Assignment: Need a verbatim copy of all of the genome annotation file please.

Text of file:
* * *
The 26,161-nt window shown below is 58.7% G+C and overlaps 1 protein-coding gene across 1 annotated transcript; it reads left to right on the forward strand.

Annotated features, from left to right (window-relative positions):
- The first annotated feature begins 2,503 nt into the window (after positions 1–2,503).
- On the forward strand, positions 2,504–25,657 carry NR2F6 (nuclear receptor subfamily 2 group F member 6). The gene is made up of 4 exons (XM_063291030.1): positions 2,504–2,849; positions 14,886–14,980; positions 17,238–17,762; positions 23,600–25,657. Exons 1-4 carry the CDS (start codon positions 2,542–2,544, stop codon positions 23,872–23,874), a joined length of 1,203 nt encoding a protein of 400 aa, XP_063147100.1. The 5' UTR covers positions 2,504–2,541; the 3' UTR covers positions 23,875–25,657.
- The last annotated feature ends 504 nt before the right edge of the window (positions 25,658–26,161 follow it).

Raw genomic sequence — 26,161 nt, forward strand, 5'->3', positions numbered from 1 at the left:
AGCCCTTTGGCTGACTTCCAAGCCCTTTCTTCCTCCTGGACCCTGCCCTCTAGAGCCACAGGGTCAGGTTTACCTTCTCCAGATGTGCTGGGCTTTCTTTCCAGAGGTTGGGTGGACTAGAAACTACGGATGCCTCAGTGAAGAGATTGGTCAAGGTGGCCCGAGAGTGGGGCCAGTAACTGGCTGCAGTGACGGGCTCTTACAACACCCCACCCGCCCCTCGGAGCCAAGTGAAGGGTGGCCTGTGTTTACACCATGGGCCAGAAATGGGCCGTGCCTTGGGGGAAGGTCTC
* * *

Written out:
The 26,161-nt window shown below is 58.7% G+C and overlaps 1 protein-coding gene across 1 annotated transcript; it reads left to right on the forward strand.

Annotated features, from left to right (window-relative positions):
- The first annotated feature begins 2,503 nt into the window (after positions 1–2,503).
- On the forward strand, positions 2,504–25,657 carry NR2F6 (nuclear receptor subfamily 2 group F member 6). The gene is made up of 4 exons (XM_063291030.1): positions 2,504–2,849; positions 14,886–14,980; positions 17,238–17,762; positions 23,600–25,657. Exons 1-4 carry the CDS (start codon positions 2,542–2,544, stop codon positions 23,872–23,874), a joined length of 1,203 nt encoding a protein of 400 aa, XP_063147100.1. The 5' UTR covers positions 2,504–2,541; the 3' UTR covers positions 23,875–25,657.
- The last annotated feature ends 504 nt before the right edge of the window (positions 25,658–26,161 follow it).

Raw genomic sequence — 26,161 nt, forward strand, 5'->3', positions numbered from 1 at the left:
AGCCCTTTGGCTGACTTCCAAGCCCTTTCTTCCTCCTGGACCCTGCCCTCTAGAGCCACAGGGTCAGGTTTACCTTCTCCAGATGTGCTGGGCTTTCTTTCCAGAGGTTGGGTGGACTAGAAACTACGGATGCCTCAGTGAAGAGATTGGTCAAGGTGGCCCGAGAGTGGGGCCAGTAACTGGCTGCAGTGACGGGCTCTTACAACACCCCACCCGCCCCTCGGAGCCAAGTGAAGGGTGGCCTGTGTTTACACCATGGGCCAGAAATGGGCCGTGCCTTGGGGGAAGGTCTC